Airlines bullish on recovery, but labor shortages could hurt growth


DOHA (Reuters) – Global airlines battered by COVID-19 appear confident of cutting losses but still face challenges such as airport labor shortages, which could restrict growth after the crisis, industry leaders said at a summit in Doha.

Recent flight delays and cancellations have largely been blamed on understaffing, as increasing numbers of people are deserting low-paying airport work for flexible working practices that have flourished during the pandemic.

The head of host airline Qatar Airways, Akbar Al Baker, said labor shortages will be a big challenge in the coming months, although he added that his airline was “inundated with requests of employment”.

“People have gotten into the bad habit of working from home,” Al Baker told a news conference.

“They feel they don’t need to go into an industry that really needs people on the ground,” he said, adding that staffing shortages at airports could hurt growth.

Emirates airline chairman Tim Clark said the Dubai carrier had been told by authorities at London Heathrow to cut a short-term A380 flight this weekend, causing disruption.

But he urged the industry not to waste time bickering.

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“The airport side of things needs to sort out their labor supply in the critical areas of baggage, check-in, baggage systems. Keep up the work. There’s a lot of blame, everyone at the throat … Guys, just get the job done.”

Clark added: “Do I see this sorting out over the next few months? Yes”

JetBlue Airways Corp CEO Robin Hayes, speaking on labor shortages in the industry at a panel in Doha, said he was confident the industry would return to “a new normalcy” over the next two to three years.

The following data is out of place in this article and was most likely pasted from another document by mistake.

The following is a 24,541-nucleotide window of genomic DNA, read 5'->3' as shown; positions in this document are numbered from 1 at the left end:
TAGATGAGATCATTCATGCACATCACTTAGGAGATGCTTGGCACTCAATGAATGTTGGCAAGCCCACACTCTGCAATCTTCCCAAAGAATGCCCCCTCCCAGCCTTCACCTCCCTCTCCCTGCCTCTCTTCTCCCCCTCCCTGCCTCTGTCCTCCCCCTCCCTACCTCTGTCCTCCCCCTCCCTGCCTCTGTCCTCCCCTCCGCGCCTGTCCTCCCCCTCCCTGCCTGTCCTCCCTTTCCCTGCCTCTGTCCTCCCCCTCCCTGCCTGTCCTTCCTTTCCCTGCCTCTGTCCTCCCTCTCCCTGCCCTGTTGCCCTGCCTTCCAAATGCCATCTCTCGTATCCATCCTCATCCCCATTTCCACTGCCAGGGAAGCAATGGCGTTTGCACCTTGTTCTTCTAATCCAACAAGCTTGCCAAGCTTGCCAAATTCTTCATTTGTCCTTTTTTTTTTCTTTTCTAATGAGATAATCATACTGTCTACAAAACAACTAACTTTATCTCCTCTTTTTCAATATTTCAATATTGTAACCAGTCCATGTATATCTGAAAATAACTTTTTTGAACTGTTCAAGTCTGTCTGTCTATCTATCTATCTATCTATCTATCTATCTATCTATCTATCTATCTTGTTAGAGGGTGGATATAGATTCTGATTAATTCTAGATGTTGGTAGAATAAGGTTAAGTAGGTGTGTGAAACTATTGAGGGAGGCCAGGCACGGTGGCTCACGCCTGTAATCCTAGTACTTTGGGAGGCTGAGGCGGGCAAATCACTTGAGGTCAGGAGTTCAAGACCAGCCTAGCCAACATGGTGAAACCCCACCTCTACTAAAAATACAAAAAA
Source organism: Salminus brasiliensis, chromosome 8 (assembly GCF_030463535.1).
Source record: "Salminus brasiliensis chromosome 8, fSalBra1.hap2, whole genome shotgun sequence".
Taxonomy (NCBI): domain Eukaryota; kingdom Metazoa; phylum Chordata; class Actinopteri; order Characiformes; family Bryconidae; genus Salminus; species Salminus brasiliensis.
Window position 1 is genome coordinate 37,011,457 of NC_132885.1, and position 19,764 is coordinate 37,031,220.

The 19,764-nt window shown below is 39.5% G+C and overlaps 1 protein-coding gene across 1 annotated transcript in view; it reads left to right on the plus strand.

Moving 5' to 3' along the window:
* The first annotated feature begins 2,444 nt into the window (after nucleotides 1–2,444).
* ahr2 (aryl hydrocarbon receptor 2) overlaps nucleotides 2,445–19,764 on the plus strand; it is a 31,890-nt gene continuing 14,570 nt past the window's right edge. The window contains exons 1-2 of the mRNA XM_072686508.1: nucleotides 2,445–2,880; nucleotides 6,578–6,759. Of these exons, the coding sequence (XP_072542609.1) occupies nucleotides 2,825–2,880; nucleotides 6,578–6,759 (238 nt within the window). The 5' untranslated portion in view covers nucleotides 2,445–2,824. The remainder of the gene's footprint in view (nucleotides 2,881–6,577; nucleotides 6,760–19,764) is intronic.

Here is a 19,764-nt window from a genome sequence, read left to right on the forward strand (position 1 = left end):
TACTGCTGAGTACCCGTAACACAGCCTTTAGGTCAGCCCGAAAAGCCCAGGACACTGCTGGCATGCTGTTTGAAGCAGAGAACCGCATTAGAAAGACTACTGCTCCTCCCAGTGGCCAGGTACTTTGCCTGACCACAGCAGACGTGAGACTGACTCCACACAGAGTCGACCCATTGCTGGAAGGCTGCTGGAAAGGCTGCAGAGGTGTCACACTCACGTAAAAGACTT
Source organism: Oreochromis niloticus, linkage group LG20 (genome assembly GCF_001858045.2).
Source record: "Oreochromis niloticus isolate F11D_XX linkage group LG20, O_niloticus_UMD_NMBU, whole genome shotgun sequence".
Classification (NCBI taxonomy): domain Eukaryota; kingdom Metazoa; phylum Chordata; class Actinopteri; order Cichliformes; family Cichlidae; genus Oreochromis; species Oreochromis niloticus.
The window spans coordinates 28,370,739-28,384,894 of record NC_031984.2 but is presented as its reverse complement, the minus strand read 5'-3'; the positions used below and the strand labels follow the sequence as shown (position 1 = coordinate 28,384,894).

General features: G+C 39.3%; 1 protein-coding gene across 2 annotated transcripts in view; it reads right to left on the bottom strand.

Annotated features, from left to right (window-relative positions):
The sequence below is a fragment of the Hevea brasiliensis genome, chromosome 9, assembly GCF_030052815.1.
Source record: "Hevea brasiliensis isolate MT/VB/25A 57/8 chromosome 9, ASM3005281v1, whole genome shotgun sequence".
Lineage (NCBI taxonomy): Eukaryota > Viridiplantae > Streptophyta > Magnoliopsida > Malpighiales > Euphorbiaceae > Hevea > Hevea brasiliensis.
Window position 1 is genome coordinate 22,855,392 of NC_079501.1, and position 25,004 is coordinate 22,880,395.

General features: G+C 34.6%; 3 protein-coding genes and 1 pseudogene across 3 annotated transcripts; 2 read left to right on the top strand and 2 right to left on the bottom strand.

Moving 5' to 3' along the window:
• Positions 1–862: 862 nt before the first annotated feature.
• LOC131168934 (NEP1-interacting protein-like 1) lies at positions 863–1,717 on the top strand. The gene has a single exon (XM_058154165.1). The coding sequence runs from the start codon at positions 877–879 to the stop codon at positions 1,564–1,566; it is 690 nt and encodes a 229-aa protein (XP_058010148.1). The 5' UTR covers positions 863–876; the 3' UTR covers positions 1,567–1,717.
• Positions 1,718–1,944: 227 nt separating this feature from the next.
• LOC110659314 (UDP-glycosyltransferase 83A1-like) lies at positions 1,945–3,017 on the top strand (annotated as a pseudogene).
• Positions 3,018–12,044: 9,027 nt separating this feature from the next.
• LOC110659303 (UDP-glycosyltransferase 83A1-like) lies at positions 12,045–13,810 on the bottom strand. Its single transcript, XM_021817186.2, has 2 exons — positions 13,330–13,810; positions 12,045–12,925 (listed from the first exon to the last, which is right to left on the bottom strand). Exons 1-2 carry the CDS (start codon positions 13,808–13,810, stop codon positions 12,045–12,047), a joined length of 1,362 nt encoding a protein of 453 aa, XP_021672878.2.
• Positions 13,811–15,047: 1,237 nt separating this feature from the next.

Global airlines went on the offensive at the summit, criticizing governments and airports for their handling of the pandemic recovery.

“The cost of government mismanagement has been enormous. It has devastated economies, disrupted supply chains and destroyed jobs,” said Willie Walsh, chief executive of the International Air Transport Association, during the annual industry meeting of over 100 airline bosses.

Airlines have themselves been criticized by governments and consumer groups for disruption as travel demand picks up faster than expected, but the airline industry sees a common thread in uncoordinated government responses to the crisis.

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“There was a virus, but each government invented its own methodology,” Walsh told the conference. “How can anyone trust such a chaotic, uncoordinated and knee-jerk response from governments?”


IATA’s Walsh cited research showing border closures had barely halted the spread of the pandemic while all but shutting down international travel and crippling economies.

“Closing borders is not the right response to a pandemic,” Walsh said.

Governments around the world have lent more than $200 billion in support to airlines to curb bankruptcies during the pandemic, according to UK-based aviation consultancy Ishka.

Airlines are expected to cut losses in 2022 and could turn a profit next year as air travel resumes, IATA said. Walsh said he was “not concerned” about the current demand and supply environment.

The chief executive of Korean Air Lines Co Ltd said he feared rising interest rates and inflation would hurt consumer demand and growing competition would drive down ticket prices. The high value of the US dollar is “painful” and makes the cost of debt higher, he added.

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United Airlines has addressed fuel prices, with chief executive Scott Kirby saying he expects them to stay high in the long term.

Speaking to reporters, he added that based on current prices, the airline’s fuel bill would be $12 billion this year.

Walsh said confused government policies had compounded the disruption seen particularly in Europe with flights restarting.

Britain has criticized airline delays and called on the industry to refrain from overbooking flights they cannot operate.

Airlines and airports clash frequently at major industry gatherings, with government interests and jobs at stake.

Walsh, who earned a reputation as a murderer in clashes with unions and governments as a former head of British Airways, rallied CEOs under pressure by attacking the practice of raising airport charges to claw back revenue lost during the crisis.

“Try this in a competitive business. ‘Dear customer, we are charging you double for your coffee today because you couldn’t buy one yesterday’. Who would accept that?” he said.

Airports said they were unfairly criticized by airlines and called on them to focus on solving their own problems.


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